Sir Walter Scott

Henry, "To Walter Scott, Esq." Port Folio [Philadelphia] NS 1 (January 1809) 84.

In these uncultur'd, wild dominions,
Where Avarice holds her tyrant sway,
And Luxury in proud array,
Swells her long train with Fortune's minions;
Can aught inspire a bard to raise,
The tributary song of Praise?
To pour the soul-enchanting lay,
And soaring wing his airy way
On Fancy's rainbow-tinted pinions?
Alas, the lyre neglected lies,
And Genius proud, deserted dies:
Or forc'd with swelling heart to bow
To some unjoyous cold pursuit,
Which damps each fine romantic feeling;
The tuneful voice now hushed and mute;
The pallid cheek and frowning brow,
His inward high disdain revealing,
Down his wan cheek the big tear stealing,
I see him breathe an ardent vow,
And dash to earth his shattered lute.

Oppressed he leaves the Muses' court,
His piercing eye and lofty port
But ill a broken heart concealing.
Yes, Scott, such cruel fate attends,
In this rude clime, the Muses' friends:
Here all must bow to law and trade,
And humble homage must be paid
To Folly, if in wealth array'd.
Even Vice can purchase fair renown,
If Wealth her base exertions crown:
But talents languish in the shade:
While Poesy, enchanting maid,
And towering Genius here are born
To brook the world's malignant scorn:
Or sad retire to some wild mountain
And sigh beside the murmuring fountain.

Yet even in this unbless'd retreat,
The pensive poet still shall meet,
One guerdon to his soul most dear,
In woman's angel smile and tear.
Yes, lovely woman, thou shalt cheer,
With sweetest smile, his prospect drear;
And when his spirits sink beneath
A broken heart, and close in death,
Benignant thou shalt spread his pall,
Shalt kindly weep his early fall;
And Spring's first violets shall bloom,
Reared by thee around his tomb.

Sweet Minstrel, here, though care-infected
Too sure the poet's laurels die,
Though oft by such sad scenes dejected
Columbia's Genius heaves the sigh;
Think not thy border Muse, neglected,
Even here shall pass unhonoured by.
No, in thy praise one son of Song,
Ere yet he leaves the vocal throng,
Though low his voice, unknown his name,
Among the favoured sons of fame,
Shall, trembling, strive to tune the lyre,
And catch one spark of heavenly fire.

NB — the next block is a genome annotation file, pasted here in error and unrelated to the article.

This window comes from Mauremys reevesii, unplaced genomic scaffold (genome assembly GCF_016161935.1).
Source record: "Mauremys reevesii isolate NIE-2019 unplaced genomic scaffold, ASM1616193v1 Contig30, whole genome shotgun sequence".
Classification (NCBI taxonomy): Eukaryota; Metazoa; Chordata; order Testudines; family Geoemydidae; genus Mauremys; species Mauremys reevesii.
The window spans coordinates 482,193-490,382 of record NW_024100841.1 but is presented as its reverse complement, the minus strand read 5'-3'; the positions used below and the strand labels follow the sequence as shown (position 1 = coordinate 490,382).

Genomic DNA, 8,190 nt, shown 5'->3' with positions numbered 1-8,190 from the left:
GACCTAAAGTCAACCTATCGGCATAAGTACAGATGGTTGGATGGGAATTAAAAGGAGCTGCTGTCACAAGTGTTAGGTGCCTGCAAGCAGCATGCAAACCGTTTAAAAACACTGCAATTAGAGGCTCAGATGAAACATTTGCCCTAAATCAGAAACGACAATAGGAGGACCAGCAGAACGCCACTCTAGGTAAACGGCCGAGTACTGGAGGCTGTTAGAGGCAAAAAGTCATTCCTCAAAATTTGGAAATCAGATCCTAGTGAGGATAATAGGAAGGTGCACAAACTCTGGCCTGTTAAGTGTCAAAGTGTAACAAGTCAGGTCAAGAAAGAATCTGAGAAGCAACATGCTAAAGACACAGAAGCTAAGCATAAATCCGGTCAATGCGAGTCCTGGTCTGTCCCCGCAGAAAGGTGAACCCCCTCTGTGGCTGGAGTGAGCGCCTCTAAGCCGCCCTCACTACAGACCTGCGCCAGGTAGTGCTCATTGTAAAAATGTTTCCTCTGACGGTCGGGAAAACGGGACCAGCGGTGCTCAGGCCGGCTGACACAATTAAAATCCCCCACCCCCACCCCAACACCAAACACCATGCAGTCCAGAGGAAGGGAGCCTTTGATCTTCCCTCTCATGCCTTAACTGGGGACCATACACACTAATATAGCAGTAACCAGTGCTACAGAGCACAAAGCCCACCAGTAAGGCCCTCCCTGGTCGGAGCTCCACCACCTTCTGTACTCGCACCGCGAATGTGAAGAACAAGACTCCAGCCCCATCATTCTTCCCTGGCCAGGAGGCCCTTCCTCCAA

Oh! could he sweep like thee the wire,
And notes of softest tune inspire,
He'd boldly echo back again,
Thy feeling, wild romantic strain:
Then sounds so soft, so loud, and clear,
Should break on thy enraptured ear,
That thou should'st think the gales of even,
Came freighted with the songs of heaven.
And as he poured the deathless strain,
Self-kindling with a rapture holy,
He'd proud repel the cold disdain
Of wretches born to wealth and folly.

Yet though no bright, no dazzling ray
Of genius round his pencil play,
Still shall thy glowing strain impart
A joy to sooth his troubled heart.
When Fancy sees thy "champions proud,"
Meet like the "bursting thunder cloud,"
Scarce can that heart restrain a sigh,
Amid the battle's storm to die.
And when in Cranstoun's noble mind,
He sees the "courtly Baron bold,"
By towering valour love-refined,
His Margaret's fond affection hold,
He sighs to think those days are o'er,
And knightly feats can charm no more.
When Clara's image blooming breaks
Upon his mind and fondly wakes
His soul to scenes so deeply traced,
In colours ne'er to be effaced;
He'll think upon his early youth,
And his own Stella's matchless truth;
Who seven long years, besieged by fiends
In human shape, in guise of friends,
Though thick malignant scandal flew,
Still own'd her Henry just and true.
When victor in the evening fight,
Stands famed de Wilton's injured knight,
When Vengeance raised the flaming brand
And scarce he stays his lifted hand,
She'll see her Henry in the one
Who spared the guilty Marmion.
For joys like these, much honoured Scott,
Accept this strain, ah, scorn it not,
Accept the tribute of a youth,
Unskilled in Flattery's art,
It bears, howe'er in sounds uncouth,
The homage of a feeling heart,
Traced in the sacred characters of truth.